KL: I wrote about the artistry of leadership! I think the core of my paper came from what I valued in my own endeavors, and I tried to extrapolate on that to express how leadership – as something you can practice, refine, perform – can look differently for everyone. The big thing I discovered is that leadership isn’t a one-hit wonder, and that it isn’t something that we should expect of ourselves right away. It takes a moment to own how you communicate with others, manage a project, or take initiative, and eventually the rhythm finds you. I found the kindness, social awareness, and commitment to improvement were some elements of leadership I valued the most, and that guided my writing!

CB: How long did it take you to write the 1,000-word essay? Is it as daunting as it seems?
KL: I admittedly started my essay later than I should have and stayed up a lot later than I should have to work on it (but isn’t it so peaceful to write when the rest of the world is calm?). That probably foreshadows an answer for you! Once I settled into my passion for this piece though, it was easy to keep writing and put my all into it. Some papers I write for my classes now are lengthier than any scholarship essay I’ve ever pulled off, and if anything, those applications helped build endurance. When it comes to scholarship essays, I appreciate a longer essay because it gives me more time and space to express and articulate my ideas.

CB: What advice would you give to those who may be unsure about applying?
KL: There are a lot of reasons why someone would be unsure about applying, and I faced my own hesitancies along the way. I applied for the Leadership Scholarship because at that point, I knew I really wanted to go to CMU, and it felt right to take a shot at such an opportunity. There were other applications I passed up because I knew I wasn’t going to pursue a specific program or a specific institution just for the sake of meeting and maintaining their criteria – I just couldn’t see myself there. But if you can see yourself there, that’s a good thing! My advice to students who are feeling unsure about applying for scholarships – who might be overwhelmed about graduating, paperwork, and managing their time – would be to let yourself dream up that “what if” and invest that energy in giving yourself a chance.

Wow! Well said, Katrina. There you have it folks! Instead of hitting that continue watching button on Netflix, consider investing in yourself and your future by submitting your scholarship form today! Remember that you must have your application in as well, and the due date is approaching: February 28. Good luck and may the best entry win!

For more information, visit

Cassidy Brown is a third year Peace and Conflict Transformation Studies student.

If the walls could talk, what stories would they share? | Natasha Neustaedter Barg

My name is Founders Hall, but people also call me North, the castle building, and 500 Shaftesbury. This year, 2021, is my 100th birthday! I was built in 1921, but it was only in 1922 that my walls started echoing the calls of students and teachers. The pitter-patter of feet ricocheted off my walls as the boys and girls of the Manitoba School for the Deaf ran between dorm rooms, the girls entering through doors marked with owl and pelican engravings overhead, the boys through doors decorated by chipmunks.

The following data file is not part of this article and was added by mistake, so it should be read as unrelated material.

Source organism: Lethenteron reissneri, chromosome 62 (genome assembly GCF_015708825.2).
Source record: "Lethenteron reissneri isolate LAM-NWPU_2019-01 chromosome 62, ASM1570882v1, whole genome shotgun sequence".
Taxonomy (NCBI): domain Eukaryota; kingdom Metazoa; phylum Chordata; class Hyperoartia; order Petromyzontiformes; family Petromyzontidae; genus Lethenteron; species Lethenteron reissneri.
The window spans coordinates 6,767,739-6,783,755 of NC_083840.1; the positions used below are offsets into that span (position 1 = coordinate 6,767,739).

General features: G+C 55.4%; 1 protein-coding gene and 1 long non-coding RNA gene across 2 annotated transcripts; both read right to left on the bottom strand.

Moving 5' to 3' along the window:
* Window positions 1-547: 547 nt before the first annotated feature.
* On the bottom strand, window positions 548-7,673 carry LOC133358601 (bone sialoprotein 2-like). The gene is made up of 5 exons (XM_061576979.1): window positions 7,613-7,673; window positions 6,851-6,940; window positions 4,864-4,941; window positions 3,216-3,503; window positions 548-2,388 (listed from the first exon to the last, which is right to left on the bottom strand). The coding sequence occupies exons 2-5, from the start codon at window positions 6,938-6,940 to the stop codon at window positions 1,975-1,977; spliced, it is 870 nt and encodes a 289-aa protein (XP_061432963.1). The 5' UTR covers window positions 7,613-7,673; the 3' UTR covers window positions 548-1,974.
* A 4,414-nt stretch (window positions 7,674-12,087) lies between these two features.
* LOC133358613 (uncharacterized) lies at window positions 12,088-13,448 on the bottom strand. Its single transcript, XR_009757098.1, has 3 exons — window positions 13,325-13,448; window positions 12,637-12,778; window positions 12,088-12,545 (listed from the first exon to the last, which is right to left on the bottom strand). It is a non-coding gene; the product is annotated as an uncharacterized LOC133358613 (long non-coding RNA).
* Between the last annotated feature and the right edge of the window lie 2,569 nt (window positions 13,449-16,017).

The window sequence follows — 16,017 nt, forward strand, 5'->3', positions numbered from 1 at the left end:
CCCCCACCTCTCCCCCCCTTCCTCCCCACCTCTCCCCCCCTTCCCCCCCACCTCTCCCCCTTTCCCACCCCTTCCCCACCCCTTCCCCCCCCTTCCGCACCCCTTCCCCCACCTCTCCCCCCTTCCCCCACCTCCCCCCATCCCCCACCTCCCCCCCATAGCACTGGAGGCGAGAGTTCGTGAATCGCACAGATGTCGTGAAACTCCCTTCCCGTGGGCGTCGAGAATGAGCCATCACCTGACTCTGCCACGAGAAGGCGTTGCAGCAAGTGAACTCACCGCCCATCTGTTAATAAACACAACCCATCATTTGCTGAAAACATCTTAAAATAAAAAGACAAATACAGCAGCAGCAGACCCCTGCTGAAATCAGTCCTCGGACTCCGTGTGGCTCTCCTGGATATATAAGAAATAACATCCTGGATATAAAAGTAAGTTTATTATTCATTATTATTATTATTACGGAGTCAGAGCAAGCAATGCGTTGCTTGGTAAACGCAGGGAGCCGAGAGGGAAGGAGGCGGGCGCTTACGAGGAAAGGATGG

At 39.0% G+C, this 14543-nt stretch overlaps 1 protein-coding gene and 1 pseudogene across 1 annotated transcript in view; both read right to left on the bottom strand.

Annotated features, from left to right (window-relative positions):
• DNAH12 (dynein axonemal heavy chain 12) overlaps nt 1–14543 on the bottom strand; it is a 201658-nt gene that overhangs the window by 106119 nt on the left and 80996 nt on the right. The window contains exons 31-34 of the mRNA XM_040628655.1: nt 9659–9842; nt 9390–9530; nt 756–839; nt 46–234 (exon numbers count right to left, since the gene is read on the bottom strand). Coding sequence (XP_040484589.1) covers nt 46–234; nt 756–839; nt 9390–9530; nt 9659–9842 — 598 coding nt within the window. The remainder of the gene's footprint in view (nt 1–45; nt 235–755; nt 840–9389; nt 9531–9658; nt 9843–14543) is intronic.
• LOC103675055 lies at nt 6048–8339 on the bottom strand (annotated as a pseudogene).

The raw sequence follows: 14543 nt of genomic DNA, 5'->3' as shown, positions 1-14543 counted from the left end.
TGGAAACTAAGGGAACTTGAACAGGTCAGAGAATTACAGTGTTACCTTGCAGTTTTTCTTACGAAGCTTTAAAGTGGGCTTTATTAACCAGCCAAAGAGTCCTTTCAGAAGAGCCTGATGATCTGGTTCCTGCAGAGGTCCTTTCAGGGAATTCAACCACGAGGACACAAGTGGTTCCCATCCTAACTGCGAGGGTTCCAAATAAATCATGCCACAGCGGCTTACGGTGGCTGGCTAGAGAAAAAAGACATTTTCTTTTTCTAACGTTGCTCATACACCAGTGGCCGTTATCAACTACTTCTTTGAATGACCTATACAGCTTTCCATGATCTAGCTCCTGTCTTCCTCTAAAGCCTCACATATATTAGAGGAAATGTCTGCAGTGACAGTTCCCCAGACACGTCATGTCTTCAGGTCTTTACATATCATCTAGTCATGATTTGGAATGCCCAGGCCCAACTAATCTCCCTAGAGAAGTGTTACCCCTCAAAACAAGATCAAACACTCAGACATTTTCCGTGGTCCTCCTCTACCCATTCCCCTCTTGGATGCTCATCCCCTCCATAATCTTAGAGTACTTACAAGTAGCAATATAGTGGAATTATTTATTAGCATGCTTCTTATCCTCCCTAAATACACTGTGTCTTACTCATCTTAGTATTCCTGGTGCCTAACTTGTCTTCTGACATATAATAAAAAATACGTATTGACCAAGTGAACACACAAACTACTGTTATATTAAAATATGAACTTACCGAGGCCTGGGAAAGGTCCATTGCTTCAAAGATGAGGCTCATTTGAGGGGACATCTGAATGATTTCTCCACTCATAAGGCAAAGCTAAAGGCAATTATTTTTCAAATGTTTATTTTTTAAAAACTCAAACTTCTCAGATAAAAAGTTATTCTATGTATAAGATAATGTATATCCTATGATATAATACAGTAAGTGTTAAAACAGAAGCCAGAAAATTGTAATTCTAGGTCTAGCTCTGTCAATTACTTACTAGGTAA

Photo courtesy of the Manitoba Historical Society

From 1940-46 my halls were filled with constant “yes sirs” and perfectly timed steps as I became the home for the Wireless School No. 3. The school was designed to teach young men (and a few women) how to become wireless operators, communicating between planes and bases of the Commonwealth in World War II.

It is during this time that other buildings joined my ranks. There were barracks upon barracks, canteens, mess halls, a drill hall, coal shed, hospital, dental clinic, and the list goes on. In 1946, the slow destruction of the other buildings began as I became the home of the Normal School or the Manitoba Teacher’s College, as it became known later on. Once again my building became a place for learning and teaching. The first and second floor were classrooms, with a library, science room, and offices in the wings, and the third and fourth floors were still dormitories.

Photo courtesy of the Manitoba Historical Society

My dining hall smelled of shepherd’s pie and echoed with the clatter of forks and knives as the students ate together. The girls would serve dessert and set the tables, as some boys would trudge to the back to wash the pots and pans and peel the hundreds of potatoes needed for each meal. From 1965-95, my dining hall was still used to gather students together, but once again for the Manitoba School for the Deaf.

And now students of Canadian Mennonite University walk my halls, completely unaware of the history I hold and the clues I give them. My entrances are still marked with carvings of owls, pelicans, food, and the words, “Dining Hall.” My basement still holds the outlets for the irons the Wireless School No. 3 used to iron their clothes and the slate boards that marked their attendance.

Photo by Darryl Neustaedter Barg

As the years go on, I will continue to show students the clues of history past and hope they will walk my halls knowing that time passes and that they are part of a bigger story and history.

Perhaps as students are forced by COVID-19 to walk in only their neighbourhoods and pace their homes, they will stop to notice the clues that houses and people are giving them of the bigger picture. Life will go on and what makes it fun is the things we notice and learn along the way.

Natasha Neustaedter Barg is a fourth year Social Sciences student. Much of her research for this piece came from the Manitoba Historical Society.